To complete the system, Logic System IS6 and IS8s are run full-range with the support of IS26 bass cabinets in the bar areas, and are again hidden within the fabric of the design. An Allen & Heath DR128 controls the system and offers the ultimate flexibility of changing the system configuration for daytime and evening use, while an Audace hub was specified to provide localised volume control and source selection behind each bar. TTL account manager Mark Harding summed up the project, commenting: "The whole concept works e
NXT has announced that Amina technologies, a licensee of NXT's award-winning SurfaceSound flat panel speaker technology, has supplied speaker systems to the UK’s Houses of Parliament. NXT speakers have been installed in the refurbished Grand Committee Room and as narrow panels along the edge of the windowsills in St Mary's Chapel. A further eight panels are situated in the Public Lobby where they have been painted to look like the supporting stonework. Amina Technologies' NXT flat panel speakers were installed by Sound & Visual Limited and chosen over conventional technology because of their superior sound characteristics when used in open spaces. Unlike conventional speakers, NXT's SurfaceSound flat panel speakers disperse sound evenly across all frequencies. Aside from the acoustic qualities of flat panel speakers, NXT has also been chosen because of the ability to blend flat panel speakers in with their surroundings. NXT speakers can, for example, be disguised as pictures, ceiling tiles or even as part of the fabric of the building. NXT flat panel speakers have achieved wide levels of acceptability in the commercial arena and are now found in buildings across Europe and the United States. Installations include several investment banks in the City of London including ABN AMRO, Goldman Sachs and Chase Fleming; Eton College Chapel; Edinburgh University; Gleneagles Hotel; The Cheesecake Café Bar, Brussels, Belgium; the Hotel Kuunpaikka, Finland; Disco Paradiso, Rimini, Italy; several lecture theatres within Barcelona University and, more recently, London's most high-t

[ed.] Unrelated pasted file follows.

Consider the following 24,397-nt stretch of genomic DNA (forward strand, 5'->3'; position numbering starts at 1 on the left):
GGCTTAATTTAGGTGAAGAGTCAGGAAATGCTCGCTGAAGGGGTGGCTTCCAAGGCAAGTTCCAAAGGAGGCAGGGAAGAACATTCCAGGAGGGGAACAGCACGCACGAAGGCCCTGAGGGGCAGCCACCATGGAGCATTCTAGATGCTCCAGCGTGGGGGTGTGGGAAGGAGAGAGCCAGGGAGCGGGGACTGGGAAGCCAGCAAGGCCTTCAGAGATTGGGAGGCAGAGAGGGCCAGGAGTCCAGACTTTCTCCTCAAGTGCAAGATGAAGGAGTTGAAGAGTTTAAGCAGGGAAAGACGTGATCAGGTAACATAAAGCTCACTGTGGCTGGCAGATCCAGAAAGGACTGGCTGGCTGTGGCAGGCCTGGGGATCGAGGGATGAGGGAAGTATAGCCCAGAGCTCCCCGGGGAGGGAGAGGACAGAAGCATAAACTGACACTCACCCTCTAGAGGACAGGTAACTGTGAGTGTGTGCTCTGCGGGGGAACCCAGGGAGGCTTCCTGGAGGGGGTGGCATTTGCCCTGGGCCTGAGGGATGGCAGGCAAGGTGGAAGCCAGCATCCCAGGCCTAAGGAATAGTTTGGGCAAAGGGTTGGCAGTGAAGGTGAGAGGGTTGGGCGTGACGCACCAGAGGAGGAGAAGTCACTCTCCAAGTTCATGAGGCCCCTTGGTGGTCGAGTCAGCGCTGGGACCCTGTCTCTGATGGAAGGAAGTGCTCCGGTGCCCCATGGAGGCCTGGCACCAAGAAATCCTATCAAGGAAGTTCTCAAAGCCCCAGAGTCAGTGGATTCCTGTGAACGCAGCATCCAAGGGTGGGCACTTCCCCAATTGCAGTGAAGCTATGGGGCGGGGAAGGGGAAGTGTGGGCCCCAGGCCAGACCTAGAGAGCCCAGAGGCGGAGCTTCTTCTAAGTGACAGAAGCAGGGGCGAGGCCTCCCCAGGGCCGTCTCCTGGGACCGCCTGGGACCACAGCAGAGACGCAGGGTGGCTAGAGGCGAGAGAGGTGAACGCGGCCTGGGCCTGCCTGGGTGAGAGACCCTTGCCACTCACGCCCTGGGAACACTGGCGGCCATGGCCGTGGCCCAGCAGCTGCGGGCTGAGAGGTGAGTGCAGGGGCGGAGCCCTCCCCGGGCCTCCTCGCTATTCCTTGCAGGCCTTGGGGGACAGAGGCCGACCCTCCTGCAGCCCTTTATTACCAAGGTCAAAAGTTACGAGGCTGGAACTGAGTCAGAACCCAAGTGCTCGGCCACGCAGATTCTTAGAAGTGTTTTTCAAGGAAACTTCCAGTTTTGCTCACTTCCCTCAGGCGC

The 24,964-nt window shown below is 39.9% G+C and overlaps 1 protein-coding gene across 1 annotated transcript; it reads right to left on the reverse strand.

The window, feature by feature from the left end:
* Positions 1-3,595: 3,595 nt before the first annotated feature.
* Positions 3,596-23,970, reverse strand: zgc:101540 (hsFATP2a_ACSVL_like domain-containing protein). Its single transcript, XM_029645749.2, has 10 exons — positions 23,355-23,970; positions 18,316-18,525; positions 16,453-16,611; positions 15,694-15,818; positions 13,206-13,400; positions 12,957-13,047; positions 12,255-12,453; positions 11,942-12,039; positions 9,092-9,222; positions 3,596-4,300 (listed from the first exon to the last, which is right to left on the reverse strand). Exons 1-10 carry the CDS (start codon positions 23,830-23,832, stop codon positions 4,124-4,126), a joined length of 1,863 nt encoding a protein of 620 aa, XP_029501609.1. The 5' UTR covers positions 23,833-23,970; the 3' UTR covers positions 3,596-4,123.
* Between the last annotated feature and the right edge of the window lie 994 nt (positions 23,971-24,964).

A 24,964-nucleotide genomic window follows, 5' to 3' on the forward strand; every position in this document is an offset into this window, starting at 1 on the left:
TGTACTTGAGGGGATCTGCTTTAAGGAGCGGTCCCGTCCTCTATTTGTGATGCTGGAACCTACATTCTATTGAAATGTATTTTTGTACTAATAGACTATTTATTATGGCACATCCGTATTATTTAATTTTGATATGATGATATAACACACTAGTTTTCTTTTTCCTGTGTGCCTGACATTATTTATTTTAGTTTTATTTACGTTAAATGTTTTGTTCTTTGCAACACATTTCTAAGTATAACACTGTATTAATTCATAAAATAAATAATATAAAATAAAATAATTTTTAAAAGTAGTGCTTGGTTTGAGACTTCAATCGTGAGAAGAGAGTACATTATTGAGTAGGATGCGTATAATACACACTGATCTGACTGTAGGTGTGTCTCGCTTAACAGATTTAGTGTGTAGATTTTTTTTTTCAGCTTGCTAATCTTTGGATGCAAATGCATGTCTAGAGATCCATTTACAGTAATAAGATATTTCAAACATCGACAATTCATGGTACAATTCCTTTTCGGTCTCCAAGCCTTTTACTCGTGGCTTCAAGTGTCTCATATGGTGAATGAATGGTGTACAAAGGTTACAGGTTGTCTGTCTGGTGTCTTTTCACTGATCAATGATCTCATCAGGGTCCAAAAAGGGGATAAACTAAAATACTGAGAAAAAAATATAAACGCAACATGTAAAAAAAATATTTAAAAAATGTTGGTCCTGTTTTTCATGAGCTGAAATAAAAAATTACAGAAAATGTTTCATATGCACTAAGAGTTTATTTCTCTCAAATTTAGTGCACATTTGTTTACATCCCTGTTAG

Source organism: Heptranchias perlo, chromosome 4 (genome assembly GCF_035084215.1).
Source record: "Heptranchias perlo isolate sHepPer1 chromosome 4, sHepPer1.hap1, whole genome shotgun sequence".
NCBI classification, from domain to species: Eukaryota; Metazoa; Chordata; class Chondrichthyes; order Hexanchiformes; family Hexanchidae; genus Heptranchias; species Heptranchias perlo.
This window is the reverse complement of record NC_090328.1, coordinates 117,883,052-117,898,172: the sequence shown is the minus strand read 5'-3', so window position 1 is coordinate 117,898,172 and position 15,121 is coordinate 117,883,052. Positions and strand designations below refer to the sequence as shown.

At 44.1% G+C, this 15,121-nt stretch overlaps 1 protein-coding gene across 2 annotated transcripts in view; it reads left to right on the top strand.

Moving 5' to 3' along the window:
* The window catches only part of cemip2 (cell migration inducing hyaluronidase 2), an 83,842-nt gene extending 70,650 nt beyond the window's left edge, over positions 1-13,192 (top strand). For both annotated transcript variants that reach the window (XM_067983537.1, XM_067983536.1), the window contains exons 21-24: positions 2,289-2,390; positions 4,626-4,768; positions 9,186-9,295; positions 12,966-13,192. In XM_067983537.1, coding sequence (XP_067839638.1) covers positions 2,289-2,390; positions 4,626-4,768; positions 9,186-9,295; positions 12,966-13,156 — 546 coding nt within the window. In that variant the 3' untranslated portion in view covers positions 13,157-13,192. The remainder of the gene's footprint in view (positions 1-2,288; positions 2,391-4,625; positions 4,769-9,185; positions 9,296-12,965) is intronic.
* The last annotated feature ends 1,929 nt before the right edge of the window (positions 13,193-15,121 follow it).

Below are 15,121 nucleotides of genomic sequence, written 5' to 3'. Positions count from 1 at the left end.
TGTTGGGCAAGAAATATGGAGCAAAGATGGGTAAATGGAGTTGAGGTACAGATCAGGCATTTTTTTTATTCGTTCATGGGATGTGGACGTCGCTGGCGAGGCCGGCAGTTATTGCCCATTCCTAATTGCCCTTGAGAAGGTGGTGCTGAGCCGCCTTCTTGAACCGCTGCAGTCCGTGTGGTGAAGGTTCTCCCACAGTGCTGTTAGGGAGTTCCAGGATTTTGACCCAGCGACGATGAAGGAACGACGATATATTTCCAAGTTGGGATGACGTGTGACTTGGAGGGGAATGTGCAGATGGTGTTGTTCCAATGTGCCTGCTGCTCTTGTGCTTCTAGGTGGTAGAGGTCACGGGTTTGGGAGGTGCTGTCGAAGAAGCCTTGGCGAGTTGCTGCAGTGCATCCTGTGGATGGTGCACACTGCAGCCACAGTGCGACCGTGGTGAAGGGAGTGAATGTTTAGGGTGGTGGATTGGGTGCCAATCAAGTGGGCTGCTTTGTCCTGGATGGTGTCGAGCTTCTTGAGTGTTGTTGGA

PLASA has completed the first phase of its major industry research project, which will provide PLASA members with an invaluable insight into their industry. As well as being able to estimate the global market size for professional lighting, sound, staging and AV products and services, the research also gives a very detailed picture of the market in the UK. For the first time, PLASA has information about the value of the product sectors, how fast they are growing and the size and growth of the various vertical sectors into which its members sell. The findings enable the Association to say some very precise things about its members collectively and the nature of the industry as a whole.